The Scroll of the Dead is a fast paced yarn that hits all the beats a Holmes and Watson story should. Some of the twists are a tad predictable, but don’t really detract from the story. The tale wastes little time getting started, assuming readers are already familiar with Sherlock Holmes and Dr. John Watson; their relationship, and the world they live in. It’s a fair assumption considering the amount of Holmes material in the marketplace – be it books, film, and television shows – and that number appears to be growing exponentially every day.

The story concerns the theft of a piece of ancient papyrus from the British Museum’s Egyptian collection. The papyrus was written by a high priest named Seraph, who was said to know the secret to eternal life. His coded text on the papyrus was a guide to the location of The Scroll of the Dead, which outlined his formula for achieving life beyond the normal plane of existence.

Naturally enough, evil doers who dabble in the black arts want the scroll and are prepared to kill to get it. The game is afoot, and treachery and deceit ensue.

While The Scroll of the Dead is a thoroughly entertaining read from go to whoa, if I have a problem with it, it’s that the coded secret of the papyrus is never revealed. Holmes cracks the code off screen, as it were, and the reader (and Watson for that matter – as he is the narrator) misses out on what could be argued is the most important piece of information in the case… Then again, somebody could suggest if I want that type of story, then maybe I should stick to Dan Brown!

None-the-less, The Scroll of the Dead is a fun adventure romp that can easily read in one or two sittings and should please most fans of Holmes and Watson.

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Welcome to the Jungle, Mr. Love!

Ambrosia V3My latest retro-spy thriller, THE AMBROSIA KILL was published last week by Pro Se Productions (you can track it down on Amazon or Smashwords if you’re so inclined), and I thought I’d tell you a little bit about it and some of my influences.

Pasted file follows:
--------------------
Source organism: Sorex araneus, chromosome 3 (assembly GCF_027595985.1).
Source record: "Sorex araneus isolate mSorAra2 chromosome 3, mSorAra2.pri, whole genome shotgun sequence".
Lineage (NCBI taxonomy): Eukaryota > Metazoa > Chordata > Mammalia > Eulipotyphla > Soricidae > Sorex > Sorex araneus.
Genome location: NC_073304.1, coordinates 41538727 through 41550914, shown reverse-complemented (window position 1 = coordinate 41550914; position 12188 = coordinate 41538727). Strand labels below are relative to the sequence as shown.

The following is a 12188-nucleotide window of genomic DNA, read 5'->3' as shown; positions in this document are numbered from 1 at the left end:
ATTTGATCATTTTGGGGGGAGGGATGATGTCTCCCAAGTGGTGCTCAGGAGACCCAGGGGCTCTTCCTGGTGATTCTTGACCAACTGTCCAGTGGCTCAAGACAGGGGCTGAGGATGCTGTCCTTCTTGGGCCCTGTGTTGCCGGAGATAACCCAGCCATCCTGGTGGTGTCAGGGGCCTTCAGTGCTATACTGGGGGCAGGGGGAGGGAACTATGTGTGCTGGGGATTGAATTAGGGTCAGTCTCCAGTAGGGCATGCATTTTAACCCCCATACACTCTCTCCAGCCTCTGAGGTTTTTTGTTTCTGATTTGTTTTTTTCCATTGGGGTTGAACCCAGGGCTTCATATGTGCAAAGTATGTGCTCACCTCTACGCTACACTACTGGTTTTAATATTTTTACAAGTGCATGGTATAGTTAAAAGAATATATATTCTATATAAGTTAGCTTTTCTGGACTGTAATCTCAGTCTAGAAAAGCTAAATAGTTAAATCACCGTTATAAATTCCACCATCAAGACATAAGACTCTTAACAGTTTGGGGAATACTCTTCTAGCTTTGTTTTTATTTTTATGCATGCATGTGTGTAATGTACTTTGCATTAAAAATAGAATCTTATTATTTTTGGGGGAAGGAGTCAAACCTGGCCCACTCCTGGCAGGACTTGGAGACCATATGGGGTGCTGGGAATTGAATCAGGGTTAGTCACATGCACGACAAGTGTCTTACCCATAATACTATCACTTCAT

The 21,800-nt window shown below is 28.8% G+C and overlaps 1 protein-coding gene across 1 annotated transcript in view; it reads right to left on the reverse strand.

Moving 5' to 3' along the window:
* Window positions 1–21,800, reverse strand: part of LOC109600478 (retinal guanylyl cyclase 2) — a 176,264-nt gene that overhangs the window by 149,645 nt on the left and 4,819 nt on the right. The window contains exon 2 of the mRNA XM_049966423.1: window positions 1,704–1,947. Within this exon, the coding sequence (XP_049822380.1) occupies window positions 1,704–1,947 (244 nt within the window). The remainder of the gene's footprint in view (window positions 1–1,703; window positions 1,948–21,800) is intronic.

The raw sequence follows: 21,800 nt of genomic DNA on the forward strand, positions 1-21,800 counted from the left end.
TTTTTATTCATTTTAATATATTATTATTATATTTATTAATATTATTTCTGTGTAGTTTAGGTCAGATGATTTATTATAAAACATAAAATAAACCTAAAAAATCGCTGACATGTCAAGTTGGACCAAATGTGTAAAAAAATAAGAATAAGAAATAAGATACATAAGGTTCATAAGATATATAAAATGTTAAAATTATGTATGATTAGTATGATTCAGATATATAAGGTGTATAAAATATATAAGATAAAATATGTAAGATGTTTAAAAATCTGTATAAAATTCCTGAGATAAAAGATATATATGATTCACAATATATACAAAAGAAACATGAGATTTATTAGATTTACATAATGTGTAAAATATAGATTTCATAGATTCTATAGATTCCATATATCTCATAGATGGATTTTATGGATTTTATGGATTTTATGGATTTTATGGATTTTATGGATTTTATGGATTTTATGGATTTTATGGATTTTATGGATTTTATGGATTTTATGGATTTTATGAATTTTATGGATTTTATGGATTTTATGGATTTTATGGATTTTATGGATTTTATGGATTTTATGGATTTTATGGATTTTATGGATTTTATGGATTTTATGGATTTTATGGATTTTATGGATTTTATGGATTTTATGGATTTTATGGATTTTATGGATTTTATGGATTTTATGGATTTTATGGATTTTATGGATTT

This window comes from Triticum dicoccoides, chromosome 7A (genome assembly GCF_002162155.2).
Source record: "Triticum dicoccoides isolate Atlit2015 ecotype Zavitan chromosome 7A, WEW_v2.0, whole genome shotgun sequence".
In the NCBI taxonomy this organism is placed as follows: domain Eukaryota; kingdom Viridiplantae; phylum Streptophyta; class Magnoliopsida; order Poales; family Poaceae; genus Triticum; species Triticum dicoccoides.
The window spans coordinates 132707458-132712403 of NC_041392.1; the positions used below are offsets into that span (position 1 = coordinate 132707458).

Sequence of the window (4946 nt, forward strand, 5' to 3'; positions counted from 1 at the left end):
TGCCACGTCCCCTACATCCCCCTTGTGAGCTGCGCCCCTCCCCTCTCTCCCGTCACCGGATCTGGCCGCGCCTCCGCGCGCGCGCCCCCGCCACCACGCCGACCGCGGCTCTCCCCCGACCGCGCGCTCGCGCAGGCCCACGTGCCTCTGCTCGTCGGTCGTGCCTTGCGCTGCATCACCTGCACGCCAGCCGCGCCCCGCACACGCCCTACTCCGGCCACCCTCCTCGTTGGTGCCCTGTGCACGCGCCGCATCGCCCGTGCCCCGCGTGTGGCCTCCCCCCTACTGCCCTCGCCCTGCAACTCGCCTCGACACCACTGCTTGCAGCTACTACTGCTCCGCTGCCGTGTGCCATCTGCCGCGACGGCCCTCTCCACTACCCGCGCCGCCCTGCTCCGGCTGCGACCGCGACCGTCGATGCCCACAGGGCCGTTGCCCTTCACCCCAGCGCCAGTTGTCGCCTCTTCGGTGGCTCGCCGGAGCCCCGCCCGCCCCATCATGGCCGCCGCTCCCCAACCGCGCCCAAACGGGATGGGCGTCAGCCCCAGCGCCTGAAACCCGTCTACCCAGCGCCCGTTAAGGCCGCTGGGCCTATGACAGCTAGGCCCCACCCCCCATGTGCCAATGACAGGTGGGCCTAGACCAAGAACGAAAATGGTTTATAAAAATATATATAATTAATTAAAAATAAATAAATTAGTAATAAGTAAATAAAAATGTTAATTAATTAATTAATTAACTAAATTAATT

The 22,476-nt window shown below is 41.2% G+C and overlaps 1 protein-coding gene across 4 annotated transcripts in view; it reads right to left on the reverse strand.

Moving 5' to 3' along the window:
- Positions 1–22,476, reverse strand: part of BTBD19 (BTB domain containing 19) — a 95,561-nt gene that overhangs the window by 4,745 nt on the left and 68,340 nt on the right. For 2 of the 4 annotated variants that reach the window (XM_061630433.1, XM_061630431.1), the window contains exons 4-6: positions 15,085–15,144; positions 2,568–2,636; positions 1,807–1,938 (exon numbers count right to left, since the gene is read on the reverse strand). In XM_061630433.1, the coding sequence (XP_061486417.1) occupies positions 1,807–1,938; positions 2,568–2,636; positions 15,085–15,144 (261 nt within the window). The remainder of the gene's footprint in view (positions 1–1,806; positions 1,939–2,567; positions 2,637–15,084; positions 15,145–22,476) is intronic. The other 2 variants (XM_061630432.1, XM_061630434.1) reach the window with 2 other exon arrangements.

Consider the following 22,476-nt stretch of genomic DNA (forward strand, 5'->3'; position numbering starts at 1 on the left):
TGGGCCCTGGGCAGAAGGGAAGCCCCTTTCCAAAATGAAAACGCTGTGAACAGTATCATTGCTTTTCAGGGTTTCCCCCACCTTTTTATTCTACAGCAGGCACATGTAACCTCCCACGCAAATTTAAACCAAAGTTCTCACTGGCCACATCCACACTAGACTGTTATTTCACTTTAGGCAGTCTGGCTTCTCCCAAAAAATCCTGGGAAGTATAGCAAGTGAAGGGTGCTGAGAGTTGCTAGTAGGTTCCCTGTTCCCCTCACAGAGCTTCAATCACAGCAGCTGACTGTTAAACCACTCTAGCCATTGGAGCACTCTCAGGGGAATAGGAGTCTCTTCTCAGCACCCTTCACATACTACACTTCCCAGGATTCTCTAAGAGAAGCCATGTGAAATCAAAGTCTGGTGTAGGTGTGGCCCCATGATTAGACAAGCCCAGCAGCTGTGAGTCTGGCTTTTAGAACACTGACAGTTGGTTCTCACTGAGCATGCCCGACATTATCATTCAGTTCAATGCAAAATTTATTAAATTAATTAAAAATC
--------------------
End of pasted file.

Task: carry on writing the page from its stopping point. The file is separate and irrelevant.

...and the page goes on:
I am a big fan of spy stories from the 1960s, in both film and literature. It is therefore, not so surprising that I have set my Jarvis Love retro-spy series during that decade. I like the 1960s as a setting for several reasons. The first is simply escapism. I want readers to escape from their everyday lives for a few hours, and setting the story in the past gives me that opportunity. It’s another world – a simpler world – but one full of danger and excitement. I also don’t want technology to interfere with the story. I like the idea of a man (or woman) dropped into a foreign location and having to figure out things on the fly. No back up; no-one in an earpiece sharing the latest intel. I want the hero to work it out for themselves, and hopefully the reader will enjoy making the journey with them.

One of the tropes inherent in those classic spy stories from the ’60s was JET-SETTING or GLOBE-TROTTING. It was like a holiday on the printed page. The tales featured international globe trotting secret agents fighting crime and evil masterminds in exotic locales all around the globe. Beautiful people in beautiful locations doing particularly nasty things was the maxim. In some cases the stories were barely more than glorified travelogues, but the locations provided fantastic backdrops for the action. Perfect examples of these were the James Bond (I know Bond was first published in the 1950s), Matt Helm or Sam Durell stories, but even many of the lesser known tales of espionage liked to work in foreign locations. In fact, the locations used were often a selling points for these films or novels. If a spy story utilised an exotic location, it wasn’t unusual for that location to be mentioned in the title. The role call of destinations included, Our Man In Havana (book in ’58 / film in ’59), Funeral In Berlin, The Berlin Memorandum, That Man In Istanbul, Espionage In Tangiers, The Girl From Rio, Assassination In Rome, Our Man In Marrakech, Fury In The Orient, Hong Kong Hot Harbour, Our Man In Jamaica and many, many others. The tradition of globe-trotting is an element I have tried to incorporate in my spy stories. In THE LIBRIO DEFECTION (2012), I had G.I.N. operative Jarvis Love travel to Florence in Italy. For THE DANAKIL DECEPTION (2014), I went right off the beaten track, and took readers to Ethiopia and the volcanic desolate terrain of the Danakil Depression, the hottest place on earth.

For my latest novel, THE AMBROSIA KILL, I set most of the story on the island of New Britain, in the Bismark Archipelago. New Britain is one of the regions that make up Papua New Guinea, and much of the island, to this day, remains unexplored. So gear up for a rugged jungle adventure. It’s getting more and more difficult to find new locations to explore, but I like to think I have succeeded.